You Are Never Too Old To Be An Anime Fan

Anyone who says otherwise is lying to you

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I recently turned 31, and often times, in anime fan years, that makes me feel around 1,000 years old. I see new shows cropping up every season and watch a parade of new anime memes flash across my timeline and I become the guy that picked the wrong chalice at the end of Indiana Jones and the Last Crusade. I'm a whithering husk, shrieking out into a cold night with copies of Yu Yu Hakusho and Digimon: The Movie clutched to my skeletal chest. "I'M STILL RELEVANT!" I choke out, as my voice is lost to the abysmal depths of time. "I'M AN ANIME FAN, TOO." And then I am silent, because I am old and because I am dead.

 

Obviously, I am not dead and this article is not being written by my vengeful spirit. I don't get a headache every time someone asks me if I've watched Tower of God or My Next Life as a Villainess (Both are pretty good, by the way!), nor do I see the grim reaper looming every time someone asks me if I'm attending a convention in the next year. But I feel like, on social media, a week can't go by without someone making an embarrassing hot take that, actually, you shouldn't be into anime when you're over a certain age. In fact, you shouldn't be having fun at all. You're a grandpa fan now, and your only outlet for enjoyment should be when you're able to start a lawnmower on the first pull of the cord.

 

Bam and the White Steel Eel in Tower of God

 

Most of these takes are done simply for clout because the internet loves to reward bad judgment calls and clueless obstinance with ceaseless attention. However, they always end up making at least a few people feel terrible. No matter how emotionally distant you are from whoever it is making a wildly untrue statement, it still kinda sucks. If a stranger yells "WEIRD BUTT!" out the window of their car at me while I walk down the sidewalk, it's not gonna matter THAT much. But I'm still gonna think about it and be a little bummed out, if only for a brief second. Do I have a weird butt? OK, I know it looks odd, but is it looking weirder than normal today?

 

So I can't block all of these people, nor can I spend all my time on Twitter leaping in front of bad opinions like Ash Ketchum taking on a horde of Spearow. Instead, all I can say is this: You're never too old to get into anime, nor are you ever too old to be an existing anime fan. You're never too old to watch a new show or attend a convention or enter into a conversation about the genre. You're just not. There is no data that says, "Hey, when you hit 25, you gotta throw out your Naruto hoodies." 

 

If anything, watching anime and participating in certain aspects of fandoms feels more rewarding to me than it did a decade ago. Over time I've learned different directors and animators that I like, and I've learned to identify their various strengths and styles. I didn't know anything about that back when I was, like, 15 (Though if you are 15 and know about them now, rad. Keep it up.) Back then, all of it might as well have been made by John P. Anime or something. But I've gotten to watch these creators grow up and change and evolve.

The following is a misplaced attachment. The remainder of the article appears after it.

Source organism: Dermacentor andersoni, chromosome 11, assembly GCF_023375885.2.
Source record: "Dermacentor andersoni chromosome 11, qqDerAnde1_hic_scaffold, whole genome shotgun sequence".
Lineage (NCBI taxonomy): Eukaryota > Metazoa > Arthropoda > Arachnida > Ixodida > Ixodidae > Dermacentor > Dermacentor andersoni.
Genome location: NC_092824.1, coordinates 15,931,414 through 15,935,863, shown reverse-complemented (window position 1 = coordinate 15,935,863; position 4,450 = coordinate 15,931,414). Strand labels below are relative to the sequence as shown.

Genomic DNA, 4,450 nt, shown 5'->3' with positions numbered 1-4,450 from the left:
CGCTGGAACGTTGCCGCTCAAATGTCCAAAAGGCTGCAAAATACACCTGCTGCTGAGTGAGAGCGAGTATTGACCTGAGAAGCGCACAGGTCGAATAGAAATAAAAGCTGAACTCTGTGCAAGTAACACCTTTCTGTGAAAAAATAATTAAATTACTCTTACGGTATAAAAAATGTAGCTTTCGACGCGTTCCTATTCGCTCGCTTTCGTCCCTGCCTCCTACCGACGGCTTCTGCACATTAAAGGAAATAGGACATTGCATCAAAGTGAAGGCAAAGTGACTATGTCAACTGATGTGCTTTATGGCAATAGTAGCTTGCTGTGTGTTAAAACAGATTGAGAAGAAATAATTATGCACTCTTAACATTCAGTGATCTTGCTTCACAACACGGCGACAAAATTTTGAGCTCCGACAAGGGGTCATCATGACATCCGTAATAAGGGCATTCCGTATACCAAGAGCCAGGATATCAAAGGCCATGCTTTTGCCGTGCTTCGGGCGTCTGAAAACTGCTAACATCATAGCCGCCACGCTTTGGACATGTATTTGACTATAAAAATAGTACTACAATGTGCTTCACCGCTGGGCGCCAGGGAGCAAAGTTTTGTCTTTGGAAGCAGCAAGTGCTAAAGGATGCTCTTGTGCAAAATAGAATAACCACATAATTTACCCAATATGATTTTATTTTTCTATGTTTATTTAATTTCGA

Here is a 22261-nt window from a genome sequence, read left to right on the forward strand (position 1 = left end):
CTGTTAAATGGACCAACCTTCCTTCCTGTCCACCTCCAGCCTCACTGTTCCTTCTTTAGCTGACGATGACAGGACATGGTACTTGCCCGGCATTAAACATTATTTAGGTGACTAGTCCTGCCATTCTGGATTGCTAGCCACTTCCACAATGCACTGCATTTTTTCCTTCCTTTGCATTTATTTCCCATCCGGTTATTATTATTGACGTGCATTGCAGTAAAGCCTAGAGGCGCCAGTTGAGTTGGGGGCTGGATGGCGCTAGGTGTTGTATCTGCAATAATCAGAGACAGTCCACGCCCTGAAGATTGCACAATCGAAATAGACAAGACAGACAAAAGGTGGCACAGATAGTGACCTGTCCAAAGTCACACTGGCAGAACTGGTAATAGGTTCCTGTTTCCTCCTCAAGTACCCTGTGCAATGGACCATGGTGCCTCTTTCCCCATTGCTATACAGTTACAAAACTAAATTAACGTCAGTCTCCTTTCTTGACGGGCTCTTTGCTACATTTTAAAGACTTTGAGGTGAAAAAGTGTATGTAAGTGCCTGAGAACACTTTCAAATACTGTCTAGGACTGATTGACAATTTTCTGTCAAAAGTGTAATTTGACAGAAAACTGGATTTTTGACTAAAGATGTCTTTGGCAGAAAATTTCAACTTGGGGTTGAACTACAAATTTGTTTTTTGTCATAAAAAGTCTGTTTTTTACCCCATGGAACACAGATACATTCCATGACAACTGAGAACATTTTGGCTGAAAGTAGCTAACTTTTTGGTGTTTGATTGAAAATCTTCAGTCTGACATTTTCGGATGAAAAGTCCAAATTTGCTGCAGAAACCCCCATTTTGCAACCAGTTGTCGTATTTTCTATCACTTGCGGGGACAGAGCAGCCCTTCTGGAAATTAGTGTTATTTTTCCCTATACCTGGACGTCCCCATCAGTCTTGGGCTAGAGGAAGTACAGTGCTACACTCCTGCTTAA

Ed and Al in Fullmetal Alchemist: Brotherhood

 

I've also learned to appreciate series in different ways. Back in middle school, whenever I'd catch glimpses of Dragon Ball Z at a friend's house, I'd mainly enjoy it for the rad punching and the shouting. And don't get me wrong, I still enjoy it for the rad punching and the shouting. But I'm also interested in analyzing Akira Toriyama's borderline perfect manga art and sequencing. I've loved the longterm story that the franchise has told about ego and masculinity and fatherhood. Vegeta, who started as an angry, short, malevolent Goku has become an honorable (and still fairly angry) man that grapples with his pride and actively seeks to be a positive presence in the lives of his friends, family, and peers. 

 

Vegeta in Dragon Ball Z

 

I've been able to watch my favorite series, One Piece, go from being an adventure that's managed to last a long time to a legend in its industry, standing alone not just as an exemplary case of world-building and action storytelling, but as the last relic of the Weekly Shonen Jump era from which it was born. It's become the anime equivalent of Lord of the Rings, an epic narrative that will influence countless series after it. 

 

Anime conventions, which initially started basically as a bacchanal that just happened to sell Fullmetal Alchemist: Brotherhood figurines, have now become places to gather and see friends that I haven't hung out with in years, all while celebrating the series that we love so much. My relationships with these people — people that are scattered across the United States — have grown and strengthened over the years, and now anime conventions have sort of become family reunions. 

 

Anime does not need gatekeepers telling people that they're too old to enjoy it, and people don't need that either. It and the community built around it should welcome you no matter your age. It's better that way. 

 

How old were you when you first got into anime? What series or aspects of the fandom have you enjoyed more as you've gotten older? Let me know in the comments!

 

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Daniel Dockery is a Senior Staff Writer for Crunchyroll. Follow him on Twitter!

 

Do you love writing? Do you love anime? If you have an idea for a features story, pitch it to Crunchyroll Features!

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